Train operating company, ScotRail, has today launched a new app for all employee phones and tablets to help prevent suicides on the railway.
The app has been developed by Network Rail in partnership with Samaritans and the rail industry, the app gives employees guidance on possible warning signs, and what is the best way to support someone in the need. It also provides a direct link to the British Transport Police for immediate support and advice.
The app is now available to all 4,500 ScotRail employees and is in addition to the Samaritans training that more than 300 members of staff have completed.
The app has been available on all Network Rail Scotland employee devices since 2017.
The ScotRail Alliance is also supporting the ‘Small Talk Saves Lives’ campaign. This aims to give travellers the confidence to act if they know someone may be at risk.
People are being reminded that if they concerned about someone they see on the railway or elsewhere, they should trust their instincts (the following is from the ScotRail website):
- Suicidal thoughts can often be temporary.
- Strike up a conversation with a simple question such as asking about the weather, or where they’re travelling today.
- If you think someone may need help, introduce yourself, encourage them to talk and focus on listening.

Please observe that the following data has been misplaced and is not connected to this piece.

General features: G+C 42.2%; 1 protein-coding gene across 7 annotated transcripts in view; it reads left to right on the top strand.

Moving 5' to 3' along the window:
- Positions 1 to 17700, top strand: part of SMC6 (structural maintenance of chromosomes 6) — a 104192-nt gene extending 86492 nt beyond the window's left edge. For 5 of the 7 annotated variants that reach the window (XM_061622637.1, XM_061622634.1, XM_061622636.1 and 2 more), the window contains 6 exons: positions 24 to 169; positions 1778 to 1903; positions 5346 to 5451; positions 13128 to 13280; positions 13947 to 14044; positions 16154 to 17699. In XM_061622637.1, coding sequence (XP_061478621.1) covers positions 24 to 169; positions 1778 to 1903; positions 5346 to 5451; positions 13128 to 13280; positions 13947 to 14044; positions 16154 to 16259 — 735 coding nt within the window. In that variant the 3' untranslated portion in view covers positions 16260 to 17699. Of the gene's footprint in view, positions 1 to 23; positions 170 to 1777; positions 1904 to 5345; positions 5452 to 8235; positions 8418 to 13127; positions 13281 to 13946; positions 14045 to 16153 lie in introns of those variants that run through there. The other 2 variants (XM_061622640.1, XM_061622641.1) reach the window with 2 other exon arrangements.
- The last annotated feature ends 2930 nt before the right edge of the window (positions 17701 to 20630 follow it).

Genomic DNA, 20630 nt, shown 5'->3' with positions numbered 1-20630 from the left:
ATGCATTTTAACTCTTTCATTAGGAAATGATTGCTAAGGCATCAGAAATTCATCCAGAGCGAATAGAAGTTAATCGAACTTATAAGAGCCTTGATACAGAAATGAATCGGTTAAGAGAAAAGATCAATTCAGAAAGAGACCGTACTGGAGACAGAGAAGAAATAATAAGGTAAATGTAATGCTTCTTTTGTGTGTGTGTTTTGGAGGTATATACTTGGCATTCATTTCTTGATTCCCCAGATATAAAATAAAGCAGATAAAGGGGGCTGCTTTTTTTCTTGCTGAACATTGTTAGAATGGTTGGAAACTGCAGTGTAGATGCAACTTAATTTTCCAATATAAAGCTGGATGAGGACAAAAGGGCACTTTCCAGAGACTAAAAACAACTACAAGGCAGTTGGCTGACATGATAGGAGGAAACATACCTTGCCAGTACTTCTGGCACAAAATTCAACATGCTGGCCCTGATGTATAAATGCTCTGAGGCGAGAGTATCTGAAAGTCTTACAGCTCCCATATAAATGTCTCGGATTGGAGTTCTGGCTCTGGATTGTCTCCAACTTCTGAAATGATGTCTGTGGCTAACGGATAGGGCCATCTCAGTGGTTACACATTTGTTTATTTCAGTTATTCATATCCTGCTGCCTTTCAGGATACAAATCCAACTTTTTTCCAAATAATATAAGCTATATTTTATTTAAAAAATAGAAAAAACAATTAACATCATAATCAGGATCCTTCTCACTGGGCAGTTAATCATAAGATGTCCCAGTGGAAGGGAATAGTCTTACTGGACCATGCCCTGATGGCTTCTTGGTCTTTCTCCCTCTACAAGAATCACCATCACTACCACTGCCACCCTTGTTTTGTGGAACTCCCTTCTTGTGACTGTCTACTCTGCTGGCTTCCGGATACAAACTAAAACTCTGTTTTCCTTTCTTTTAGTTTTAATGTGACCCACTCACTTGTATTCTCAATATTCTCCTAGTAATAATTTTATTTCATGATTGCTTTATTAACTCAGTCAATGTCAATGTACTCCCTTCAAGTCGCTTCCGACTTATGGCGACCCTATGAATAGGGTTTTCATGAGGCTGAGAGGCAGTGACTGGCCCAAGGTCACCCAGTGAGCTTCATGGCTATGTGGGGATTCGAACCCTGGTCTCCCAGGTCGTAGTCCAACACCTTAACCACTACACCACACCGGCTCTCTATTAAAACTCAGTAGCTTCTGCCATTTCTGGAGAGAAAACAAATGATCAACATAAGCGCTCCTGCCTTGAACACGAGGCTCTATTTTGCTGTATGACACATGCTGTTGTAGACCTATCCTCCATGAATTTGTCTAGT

- There’s no evidence that talking to someone who could be at risk can make things worse.
- It’s important to act. If you don’t feel comfortable approaching the person yourself, tell a member of staff, a police officer or dial 999.
What did the officials say?
David Lister, ScotRail Alliance sustainability & safety assurance director, said:
“The ScotRail Alliance takes its commitment to supporting those with mental health problems very seriously.
“Encountering someone in distress on the railway can be a daunting experience, even for the most experienced of our people. That’s why we’ve launched this app for ScotRail employees, to offer quick help and advice to those who come across someone who needs urgent support.
“Thanks to the work done by the rail industry and Samaritans, for every life lost on the railway, six are saved.”
James Jopling, Executive Director for Samaritans in Scotland, said:
“Suicide is not inevitable and any one of us could have an opportunity to save a life. By empowering their staff to act if they see someone at risk, the rail industry continues to make great efforts in reducing and preventing suicide across Scotland.”